224 pages, 9.25 × 6.13 × 0.98 in
February 14, 2008
Oxford University Press
The following ISBNs are associated with this title:
ISBN - 10: 0195332733
ISBN - 13: 9780195332735
Table of Contents
1. Cathay to Confucius: Ezra Pound and China
2. Beatific Orientalism: Gary Snyder and Zen
3. Beats and Bandits: Lawson Fusao Inada and the Asian American Movement
4. Modern Warfare: Theresa Hak Kyung Cha and Myung Mi Kim
From the Publisher
Walt Whitman called the Orient "The Past! the Past! the Past!" but East Asia was remarkably present for the United States in the twentieth century. Apparitions of Asia reads American literary expressions of a century of U.S.-East Asian alliances in which the Far East is imagined as near and
contemporary. Commercial and political bridges across the Pacific generated American literary fantasies of ethical and spiritual accord; Apparitions of Asia examines American bards who capitalized on these ties and interrogates the price of such intimacies for Asian American poets.
Park begins her literary history with the poetry of Ernest Fenollosa, who called for 'The Future Union of East and West.' From this prime instigator of the Gilded Age, she newly considers the Orient of Ezra Pound, who turned to China to lay the groundwork for his poetics and ethics. Park argues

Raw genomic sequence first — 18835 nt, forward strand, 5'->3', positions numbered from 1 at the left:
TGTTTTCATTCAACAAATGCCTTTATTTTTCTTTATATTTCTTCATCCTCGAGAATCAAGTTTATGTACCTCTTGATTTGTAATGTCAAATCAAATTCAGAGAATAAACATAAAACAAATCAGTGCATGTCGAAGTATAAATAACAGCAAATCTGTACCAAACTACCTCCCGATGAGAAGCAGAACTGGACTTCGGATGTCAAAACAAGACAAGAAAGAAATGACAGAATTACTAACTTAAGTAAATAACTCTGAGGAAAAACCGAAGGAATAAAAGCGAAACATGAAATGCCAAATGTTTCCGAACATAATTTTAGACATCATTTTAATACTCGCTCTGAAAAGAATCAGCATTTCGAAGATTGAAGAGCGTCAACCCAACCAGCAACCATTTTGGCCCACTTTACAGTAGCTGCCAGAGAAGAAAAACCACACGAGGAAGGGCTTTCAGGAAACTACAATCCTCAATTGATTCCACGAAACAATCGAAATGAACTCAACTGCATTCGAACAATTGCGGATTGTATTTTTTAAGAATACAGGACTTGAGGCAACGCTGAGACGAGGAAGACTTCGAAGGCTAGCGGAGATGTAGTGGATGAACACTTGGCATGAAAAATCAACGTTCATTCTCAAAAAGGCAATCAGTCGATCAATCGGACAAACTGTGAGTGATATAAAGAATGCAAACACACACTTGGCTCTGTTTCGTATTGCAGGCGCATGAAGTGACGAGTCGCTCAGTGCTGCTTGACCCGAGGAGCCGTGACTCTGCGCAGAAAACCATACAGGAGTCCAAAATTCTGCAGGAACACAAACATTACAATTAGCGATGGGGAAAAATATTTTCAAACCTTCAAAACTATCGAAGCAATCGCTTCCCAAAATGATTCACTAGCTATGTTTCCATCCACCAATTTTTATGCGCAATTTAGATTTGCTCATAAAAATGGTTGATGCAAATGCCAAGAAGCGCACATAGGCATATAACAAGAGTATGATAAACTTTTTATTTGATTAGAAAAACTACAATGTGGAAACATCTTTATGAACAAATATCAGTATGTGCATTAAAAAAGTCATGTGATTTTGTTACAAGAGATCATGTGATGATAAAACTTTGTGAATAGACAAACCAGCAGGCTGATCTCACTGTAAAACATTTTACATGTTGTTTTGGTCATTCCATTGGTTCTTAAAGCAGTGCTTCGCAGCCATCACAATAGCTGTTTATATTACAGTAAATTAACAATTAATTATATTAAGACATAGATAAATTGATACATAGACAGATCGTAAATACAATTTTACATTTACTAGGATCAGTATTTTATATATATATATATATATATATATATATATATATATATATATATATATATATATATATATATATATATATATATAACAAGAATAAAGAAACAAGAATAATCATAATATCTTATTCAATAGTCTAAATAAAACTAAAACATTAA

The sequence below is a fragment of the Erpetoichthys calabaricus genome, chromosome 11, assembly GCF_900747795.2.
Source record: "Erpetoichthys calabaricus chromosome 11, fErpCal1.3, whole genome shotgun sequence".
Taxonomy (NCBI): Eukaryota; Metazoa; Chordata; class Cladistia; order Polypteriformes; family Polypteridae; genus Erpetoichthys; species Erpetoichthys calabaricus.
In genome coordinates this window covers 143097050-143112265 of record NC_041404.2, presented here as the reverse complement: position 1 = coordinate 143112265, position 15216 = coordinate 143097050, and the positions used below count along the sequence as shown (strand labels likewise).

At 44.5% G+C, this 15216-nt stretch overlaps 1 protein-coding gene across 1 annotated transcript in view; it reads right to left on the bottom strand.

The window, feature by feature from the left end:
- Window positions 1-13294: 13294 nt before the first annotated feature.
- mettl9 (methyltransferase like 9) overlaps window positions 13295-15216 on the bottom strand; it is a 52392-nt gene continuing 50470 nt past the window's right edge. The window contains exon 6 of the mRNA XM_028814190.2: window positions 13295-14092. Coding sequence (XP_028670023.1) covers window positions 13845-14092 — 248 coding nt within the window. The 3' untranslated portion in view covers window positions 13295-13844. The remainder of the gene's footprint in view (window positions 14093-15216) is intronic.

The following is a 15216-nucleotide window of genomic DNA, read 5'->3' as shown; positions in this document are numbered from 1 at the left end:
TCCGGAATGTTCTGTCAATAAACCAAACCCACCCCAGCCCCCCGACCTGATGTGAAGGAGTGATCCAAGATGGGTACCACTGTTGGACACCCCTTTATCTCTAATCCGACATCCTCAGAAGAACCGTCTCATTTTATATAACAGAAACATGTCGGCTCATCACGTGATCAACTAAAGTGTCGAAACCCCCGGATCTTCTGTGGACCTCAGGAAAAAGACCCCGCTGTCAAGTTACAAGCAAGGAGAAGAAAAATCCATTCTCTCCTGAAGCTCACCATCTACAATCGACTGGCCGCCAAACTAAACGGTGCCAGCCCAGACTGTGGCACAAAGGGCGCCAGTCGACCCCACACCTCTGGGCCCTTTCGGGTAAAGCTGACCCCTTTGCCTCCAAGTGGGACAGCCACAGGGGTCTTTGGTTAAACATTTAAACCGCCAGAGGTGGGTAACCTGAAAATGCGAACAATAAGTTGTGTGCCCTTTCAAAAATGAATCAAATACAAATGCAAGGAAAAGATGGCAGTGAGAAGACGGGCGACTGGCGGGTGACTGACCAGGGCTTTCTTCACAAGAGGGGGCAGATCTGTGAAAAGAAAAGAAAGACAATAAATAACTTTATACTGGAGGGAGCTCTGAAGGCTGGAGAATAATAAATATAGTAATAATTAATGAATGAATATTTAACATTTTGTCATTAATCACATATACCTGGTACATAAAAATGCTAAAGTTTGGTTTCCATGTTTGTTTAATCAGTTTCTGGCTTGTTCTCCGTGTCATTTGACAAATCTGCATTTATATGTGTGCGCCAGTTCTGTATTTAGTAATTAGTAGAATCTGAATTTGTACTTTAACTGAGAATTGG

that Pound's Orient was bound to his America, and she traces this American-East Asian nexus into the work of Gary Snyder, who found a native American spirituality in Zen. The second half of Apparitions of Asia considers the creation of Asian America against this backdrop of transpacific alliances.
Park analyzes the burden of American Orientalism for Asian American poetry, and she reads the innovations of Lawson Fusao Inada as a critique of this literary past. Apparitions of Asia concludes by considering two Asian American poets, Theresa Hak Kyung Cha and Myung Mi Kim, who return to modernist
forms in order to reveal a history of American interventions in East Asia.
About the Author
Josephine Nock-Hee Park is assistant professor of English and Asian American Studies at the University of Pennsylvania.
"I had nearly forgotten that writing on literature and poetry could be this good, and am glad to see poetry and modernist poetics brought into transpacific domains of Asian American studies as well as the Beat canon in exacting, theoretically sophisticated, and innovative ways."-- Rob Wilson,
author of Reimagining the American Pacific and Waking In Seoul